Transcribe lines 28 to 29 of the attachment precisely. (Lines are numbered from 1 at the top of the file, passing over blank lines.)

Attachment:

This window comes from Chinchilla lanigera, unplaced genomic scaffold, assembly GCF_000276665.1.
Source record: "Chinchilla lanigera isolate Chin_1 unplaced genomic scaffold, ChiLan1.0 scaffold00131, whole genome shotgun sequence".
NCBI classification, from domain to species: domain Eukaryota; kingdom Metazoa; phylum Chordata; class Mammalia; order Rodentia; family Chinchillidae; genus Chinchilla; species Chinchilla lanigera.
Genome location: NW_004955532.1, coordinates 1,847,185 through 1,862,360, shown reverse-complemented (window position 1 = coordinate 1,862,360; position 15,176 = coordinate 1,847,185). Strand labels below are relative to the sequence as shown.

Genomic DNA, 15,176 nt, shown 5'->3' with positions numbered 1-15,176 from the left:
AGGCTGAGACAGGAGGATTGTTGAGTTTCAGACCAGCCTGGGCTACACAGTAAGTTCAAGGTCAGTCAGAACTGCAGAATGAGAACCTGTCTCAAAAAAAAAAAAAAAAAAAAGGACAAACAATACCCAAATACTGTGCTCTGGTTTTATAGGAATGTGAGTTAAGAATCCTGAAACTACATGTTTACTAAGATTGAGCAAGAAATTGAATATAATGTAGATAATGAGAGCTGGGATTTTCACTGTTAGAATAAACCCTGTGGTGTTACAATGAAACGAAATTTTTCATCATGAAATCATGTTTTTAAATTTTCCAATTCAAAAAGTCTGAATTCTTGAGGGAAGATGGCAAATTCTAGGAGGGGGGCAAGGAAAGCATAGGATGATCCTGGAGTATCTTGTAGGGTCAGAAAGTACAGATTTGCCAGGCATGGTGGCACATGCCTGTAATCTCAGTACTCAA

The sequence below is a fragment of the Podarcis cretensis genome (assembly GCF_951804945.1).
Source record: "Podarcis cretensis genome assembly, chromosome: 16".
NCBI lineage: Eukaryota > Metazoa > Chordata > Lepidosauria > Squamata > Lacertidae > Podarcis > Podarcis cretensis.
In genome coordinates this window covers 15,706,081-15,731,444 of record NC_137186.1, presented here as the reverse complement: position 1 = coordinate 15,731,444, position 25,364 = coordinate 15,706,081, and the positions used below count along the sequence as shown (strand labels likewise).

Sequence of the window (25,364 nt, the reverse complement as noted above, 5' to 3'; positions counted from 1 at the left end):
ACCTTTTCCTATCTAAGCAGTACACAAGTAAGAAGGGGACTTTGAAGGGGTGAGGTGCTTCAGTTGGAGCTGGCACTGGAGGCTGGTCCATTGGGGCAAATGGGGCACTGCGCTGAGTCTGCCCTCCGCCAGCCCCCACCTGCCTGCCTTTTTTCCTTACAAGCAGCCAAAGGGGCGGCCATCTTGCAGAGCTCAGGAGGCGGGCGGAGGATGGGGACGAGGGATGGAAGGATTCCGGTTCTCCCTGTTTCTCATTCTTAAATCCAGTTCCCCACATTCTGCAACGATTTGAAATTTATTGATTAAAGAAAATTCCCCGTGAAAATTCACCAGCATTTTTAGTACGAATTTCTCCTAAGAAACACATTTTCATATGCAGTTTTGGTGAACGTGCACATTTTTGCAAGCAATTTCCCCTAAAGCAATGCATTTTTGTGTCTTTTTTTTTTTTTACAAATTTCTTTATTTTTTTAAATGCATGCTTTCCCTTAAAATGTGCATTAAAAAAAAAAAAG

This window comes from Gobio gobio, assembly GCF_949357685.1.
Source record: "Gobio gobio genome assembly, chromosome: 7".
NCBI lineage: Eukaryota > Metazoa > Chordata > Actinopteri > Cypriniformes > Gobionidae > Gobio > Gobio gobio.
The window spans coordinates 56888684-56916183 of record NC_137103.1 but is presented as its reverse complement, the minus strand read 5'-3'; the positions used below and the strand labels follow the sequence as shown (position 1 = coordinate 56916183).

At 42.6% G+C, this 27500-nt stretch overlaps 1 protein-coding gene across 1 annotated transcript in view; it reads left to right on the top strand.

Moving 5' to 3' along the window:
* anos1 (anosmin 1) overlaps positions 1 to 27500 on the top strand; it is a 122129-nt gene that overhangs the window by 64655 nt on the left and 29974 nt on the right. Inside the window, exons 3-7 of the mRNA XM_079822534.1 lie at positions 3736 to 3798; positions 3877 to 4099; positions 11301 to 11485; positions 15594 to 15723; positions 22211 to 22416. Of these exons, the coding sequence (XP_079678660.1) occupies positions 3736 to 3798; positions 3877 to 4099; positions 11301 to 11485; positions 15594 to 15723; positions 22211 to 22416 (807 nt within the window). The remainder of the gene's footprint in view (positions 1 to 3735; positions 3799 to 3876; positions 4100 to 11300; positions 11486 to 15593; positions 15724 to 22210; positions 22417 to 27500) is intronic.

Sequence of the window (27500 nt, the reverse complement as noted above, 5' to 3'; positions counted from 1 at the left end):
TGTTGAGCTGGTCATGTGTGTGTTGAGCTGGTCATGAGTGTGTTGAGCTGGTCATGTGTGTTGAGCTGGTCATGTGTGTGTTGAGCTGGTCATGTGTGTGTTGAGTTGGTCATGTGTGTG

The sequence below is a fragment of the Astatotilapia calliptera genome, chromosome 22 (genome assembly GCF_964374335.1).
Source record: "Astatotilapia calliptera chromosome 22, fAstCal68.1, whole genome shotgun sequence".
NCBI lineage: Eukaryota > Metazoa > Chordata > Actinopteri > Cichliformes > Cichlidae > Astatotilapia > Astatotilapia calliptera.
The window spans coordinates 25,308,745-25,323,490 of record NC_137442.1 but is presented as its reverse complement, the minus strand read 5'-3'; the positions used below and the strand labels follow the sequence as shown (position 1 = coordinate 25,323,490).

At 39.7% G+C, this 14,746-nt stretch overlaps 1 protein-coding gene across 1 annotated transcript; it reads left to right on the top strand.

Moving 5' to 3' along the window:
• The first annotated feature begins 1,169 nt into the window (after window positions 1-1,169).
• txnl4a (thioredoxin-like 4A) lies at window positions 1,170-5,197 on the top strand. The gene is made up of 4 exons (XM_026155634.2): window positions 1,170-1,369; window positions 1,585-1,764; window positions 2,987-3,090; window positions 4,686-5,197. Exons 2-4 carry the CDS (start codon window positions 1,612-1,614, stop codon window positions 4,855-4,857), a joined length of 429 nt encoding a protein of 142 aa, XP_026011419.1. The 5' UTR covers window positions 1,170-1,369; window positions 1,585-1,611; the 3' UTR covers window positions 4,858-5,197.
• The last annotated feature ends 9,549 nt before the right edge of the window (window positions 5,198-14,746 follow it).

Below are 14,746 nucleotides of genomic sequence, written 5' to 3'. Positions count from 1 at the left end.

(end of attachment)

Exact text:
• The first annotated feature begins 1,169 nt into the window (after window positions 1-1,169).
• txnl4a (thioredoxin-like 4A) lies at window positions 1,170-5,197 on the top strand. The gene is made up of 4 exons (XM_026155634.2): window positions 1,170-1,369; window positions 1,585-1,764; window positions 2,987-3,090; window positions 4,686-5,197. Exons 2-4 carry the CDS (start codon window positions 1,612-1,614, stop codon window positions 4,855-4,857), a joined length of 429 nt encoding a protein of 142 aa, XP_026011419.1. The 5' UTR covers window positions 1,170-1,369; window positions 1,585-1,611; the 3' UTR covers window positions 4,858-5,197.